recessive     (生物)隐性的
recidivism     (relapse into criminal behavior)
reciprocate     (to move forward and backward)
reckless     (careless of consequences)
recluse         (a person who leads a secluded life)
recoil         (to fall back under pressure)
reconcile     (to make consistent or congruous)
recondite         adj 深奥的,难解的
reconnaissance     (an exploratory military survey of enemy territory)
reconstitute vt 重新组成,重新设立;加水使恢复
reconvene     vt 重新集合,重新召集
rectify     v 订正,校正
rectitude     (moral integrity)
recumbent          adj 靠着的,斜躺着的,不活动的,休息的
recuperate     (to regain a former state or condition)
redistribution n 重新分配,再区分
redolent     (exuding fragrance)
redoubtable     (worthy of respect)
redundant     adj 多余的,过多的,冗长的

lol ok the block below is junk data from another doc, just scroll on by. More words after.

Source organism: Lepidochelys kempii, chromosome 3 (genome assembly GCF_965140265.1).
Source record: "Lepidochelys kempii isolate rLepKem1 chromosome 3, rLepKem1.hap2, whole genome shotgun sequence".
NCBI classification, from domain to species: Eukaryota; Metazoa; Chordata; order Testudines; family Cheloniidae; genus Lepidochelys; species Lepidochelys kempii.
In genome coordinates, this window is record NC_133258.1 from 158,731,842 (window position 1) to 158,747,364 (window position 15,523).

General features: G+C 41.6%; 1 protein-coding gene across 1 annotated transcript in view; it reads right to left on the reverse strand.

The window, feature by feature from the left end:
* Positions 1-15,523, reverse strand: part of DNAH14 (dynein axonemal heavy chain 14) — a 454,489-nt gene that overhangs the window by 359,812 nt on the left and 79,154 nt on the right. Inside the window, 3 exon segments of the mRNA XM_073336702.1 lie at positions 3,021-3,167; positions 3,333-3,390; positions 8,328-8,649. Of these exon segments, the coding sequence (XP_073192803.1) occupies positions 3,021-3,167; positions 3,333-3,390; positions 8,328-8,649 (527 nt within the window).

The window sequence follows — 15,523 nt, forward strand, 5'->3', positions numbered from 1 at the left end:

reel         n 卷轴;一卷;蹒跚;旋转;纺车
referee         n 仲裁人,调解人;裁判员
refinery     n精炼厂,提炼厂
reflective     adj 反射的;反映的;熟虑的
refractory     (病)难治的
refulgence     (a radiant or resplendent quality or state)
refute         (to deny the truth or accuracy of)
regenerate     (restored to a better, higher, or more worthy state)
regimen          n 养生法,生活规则
regress         (to tend to approach or revert to a mean)
rehabilitate    (身体)康复,使复职
rehearsal      n 排演, 演习, 预演, 试演
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reign     (royal authority)
rein     n 缰绳 vi驾驭,控制
reiterate v 重申,反复地说
rejoice     (to feel joy or great delight)
relapse         (to slip or fall back into a former worse state)
release         (to set free from restraint)
relentless    (unyielding in severity or strictness; unrelenting)